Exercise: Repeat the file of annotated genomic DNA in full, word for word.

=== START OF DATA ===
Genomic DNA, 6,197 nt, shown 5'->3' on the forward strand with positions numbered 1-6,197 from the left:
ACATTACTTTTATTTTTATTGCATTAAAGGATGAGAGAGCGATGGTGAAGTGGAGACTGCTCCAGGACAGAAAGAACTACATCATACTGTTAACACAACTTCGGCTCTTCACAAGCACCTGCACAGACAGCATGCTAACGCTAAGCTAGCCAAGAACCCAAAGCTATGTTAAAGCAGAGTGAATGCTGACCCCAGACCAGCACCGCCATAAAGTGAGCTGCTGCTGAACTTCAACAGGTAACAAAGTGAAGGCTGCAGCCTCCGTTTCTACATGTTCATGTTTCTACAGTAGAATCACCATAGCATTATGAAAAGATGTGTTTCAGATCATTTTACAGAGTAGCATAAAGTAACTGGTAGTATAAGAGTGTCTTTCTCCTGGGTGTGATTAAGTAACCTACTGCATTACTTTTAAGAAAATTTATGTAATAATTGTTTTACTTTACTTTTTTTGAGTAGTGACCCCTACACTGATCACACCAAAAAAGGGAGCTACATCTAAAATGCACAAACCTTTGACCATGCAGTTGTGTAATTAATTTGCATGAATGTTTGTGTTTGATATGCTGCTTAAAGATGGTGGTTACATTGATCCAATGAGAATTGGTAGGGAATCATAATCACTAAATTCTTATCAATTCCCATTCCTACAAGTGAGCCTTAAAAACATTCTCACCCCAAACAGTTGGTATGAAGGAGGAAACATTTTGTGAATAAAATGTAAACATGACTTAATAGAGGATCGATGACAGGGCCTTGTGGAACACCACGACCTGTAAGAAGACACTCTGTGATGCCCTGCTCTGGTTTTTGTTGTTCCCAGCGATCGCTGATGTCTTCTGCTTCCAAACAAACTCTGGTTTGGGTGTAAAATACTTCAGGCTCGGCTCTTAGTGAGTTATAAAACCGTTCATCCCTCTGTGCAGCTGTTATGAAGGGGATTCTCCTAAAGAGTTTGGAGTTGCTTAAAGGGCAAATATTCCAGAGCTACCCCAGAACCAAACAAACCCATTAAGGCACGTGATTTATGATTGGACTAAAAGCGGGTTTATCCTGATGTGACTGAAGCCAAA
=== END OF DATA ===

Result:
Genomic DNA, 6,197 nt, shown 5'->3' on the forward strand with positions numbered 1-6,197 from the left:
ACATTACTTTTATTTTTATTGCATTAAAGGATGAGAGAGCGATGGTGAAGTGGAGACTGCTCCAGGACAGAAAGAACTACATCATACTGTTAACACAACTTCGGCTCTTCACAAGCACCTGCACAGACAGCATGCTAACGCTAAGCTAGCCAAGAACCCAAAGCTATGTTAAAGCAGAGTGAATGCTGACCCCAGACCAGCACCGCCATAAAGTGAGCTGCTGCTGAACTTCAACAGGTAACAAAGTGAAGGCTGCAGCCTCCGTTTCTACATGTTCATGTTTCTACAGTAGAATCACCATAGCATTATGAAAAGATGTGTTTCAGATCATTTTACAGAGTAGCATAAAGTAACTGGTAGTATAAGAGTGTCTTTCTCCTGGGTGTGATTAAGTAACCTACTGCATTACTTTTAAGAAAATTTATGTAATAATTGTTTTACTTTACTTTTTTTGAGTAGTGACCCCTACACTGATCACACCAAAAAAGGGAGCTACATCTAAAATGCACAAACCTTTGACCATGCAGTTGTGTAATTAATTTGCATGAATGTTTGTGTTTGATATGCTGCTTAAAGATGGTGGTTACATTGATCCAATGAGAATTGGTAGGGAATCATAATCACTAAATTCTTATCAATTCCCATTCCTACAAGTGAGCCTTAAAAACATTCTCACCCCAAACAGTTGGTATGAAGGAGGAAACATTTTGTGAATAAAATGTAAACATGACTTAATAGAGGATCGATGACAGGGCCTTGTGGAACACCACGACCTGTAAGAAGACACTCTGTGATGCCCTGCTCTGGTTTTTGTTGTTCCCAGCGATCGCTGATGTCTTCTGCTTCCAAACAAACTCTGGTTTGGGTGTAAAATACTTCAGGCTCGGCTCTTAGTGAGTTATAAAACCGTTCATCCCTCTGTGCAGCTGTTATGAAGGGGATTCTCCTAAAGAGTTTGGAGTTGCTTAAAGGGCAAATATTCCAGAGCTACCCCAGAACCAAACAAACCCATTAAGGCACGTGATTTATGATTGGACTAAAAGCGGGTTTATCCTGATGTGACTGAAGCCAAA